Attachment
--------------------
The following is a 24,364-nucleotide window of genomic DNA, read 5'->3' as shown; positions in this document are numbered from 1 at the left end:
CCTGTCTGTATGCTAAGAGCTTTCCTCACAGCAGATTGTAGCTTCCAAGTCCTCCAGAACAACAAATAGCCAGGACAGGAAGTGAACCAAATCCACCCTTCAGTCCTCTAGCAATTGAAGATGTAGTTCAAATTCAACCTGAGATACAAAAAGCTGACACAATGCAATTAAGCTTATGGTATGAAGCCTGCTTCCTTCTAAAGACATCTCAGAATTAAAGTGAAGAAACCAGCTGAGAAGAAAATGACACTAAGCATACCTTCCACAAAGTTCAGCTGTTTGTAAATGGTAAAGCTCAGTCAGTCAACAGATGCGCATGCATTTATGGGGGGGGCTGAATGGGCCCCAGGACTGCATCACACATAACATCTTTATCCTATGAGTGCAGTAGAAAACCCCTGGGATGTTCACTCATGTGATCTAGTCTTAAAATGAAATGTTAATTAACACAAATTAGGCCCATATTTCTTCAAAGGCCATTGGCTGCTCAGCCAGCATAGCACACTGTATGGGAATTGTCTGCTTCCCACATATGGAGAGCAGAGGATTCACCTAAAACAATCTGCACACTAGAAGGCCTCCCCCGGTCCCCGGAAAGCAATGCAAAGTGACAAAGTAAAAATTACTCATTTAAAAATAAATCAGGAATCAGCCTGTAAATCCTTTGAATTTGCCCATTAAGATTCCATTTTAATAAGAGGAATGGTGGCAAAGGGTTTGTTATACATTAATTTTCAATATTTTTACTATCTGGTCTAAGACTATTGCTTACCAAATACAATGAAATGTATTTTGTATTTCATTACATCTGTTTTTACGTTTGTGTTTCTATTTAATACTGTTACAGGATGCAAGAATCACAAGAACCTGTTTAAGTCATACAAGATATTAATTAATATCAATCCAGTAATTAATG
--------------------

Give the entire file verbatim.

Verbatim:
The following is a 24,364-nucleotide window of genomic DNA, read 5'->3' as shown; positions in this document are numbered from 1 at the left end:
CCTGTCTGTATGCTAAGAGCTTTCCTCACAGCAGATTGTAGCTTCCAAGTCCTCCAGAACAACAAATAGCCAGGACAGGAAGTGAACCAAATCCACCCTTCAGTCCTCTAGCAATTGAAGATGTAGTTCAAATTCAACCTGAGATACAAAAAGCTGACACAATGCAATTAAGCTTATGGTATGAAGCCTGCTTCCTTCTAAAGACATCTCAGAATTAAAGTGAAGAAACCAGCTGAGAAGAAAATGACACTAAGCATACCTTCCACAAAGTTCAGCTGTTTGTAAATGGTAAAGCTCAGTCAGTCAACAGATGCGCATGCATTTATGGGGGGGGCTGAATGGGCCCCAGGACTGCATCACACATAACATCTTTATCCTATGAGTGCAGTAGAAAACCCCTGGGATGTTCACTCATGTGATCTAGTCTTAAAATGAAATGTTAATTAACACAAATTAGGCCCATATTTCTTCAAAGGCCATTGGCTGCTCAGCCAGCATAGCACACTGTATGGGAATTGTCTGCTTCCCACATATGGAGAGCAGAGGATTCACCTAAAACAATCTGCACACTAGAAGGCCTCCCCCGGTCCCCGGAAAGCAATGCAAAGTGACAAAGTAAAAATTACTCATTTAAAAATAAATCAGGAATCAGCCTGTAAATCCTTTGAATTTGCCCATTAAGATTCCATTTTAATAAGAGGAATGGTGGCAAAGGGTTTGTTATACATTAATTTTCAATATTTTTACTATCTGGTCTAAGACTATTGCTTACCAAATACAATGAAATGTATTTTGTATTTCATTACATCTGTTTTTACGTTTGTGTTTCTATTTAATACTGTTACAGGATGCAAGAATCACAAGAACCTGTTTAAGTCATACAAGATATTAATTAATATCAATCCAGTAATTAATG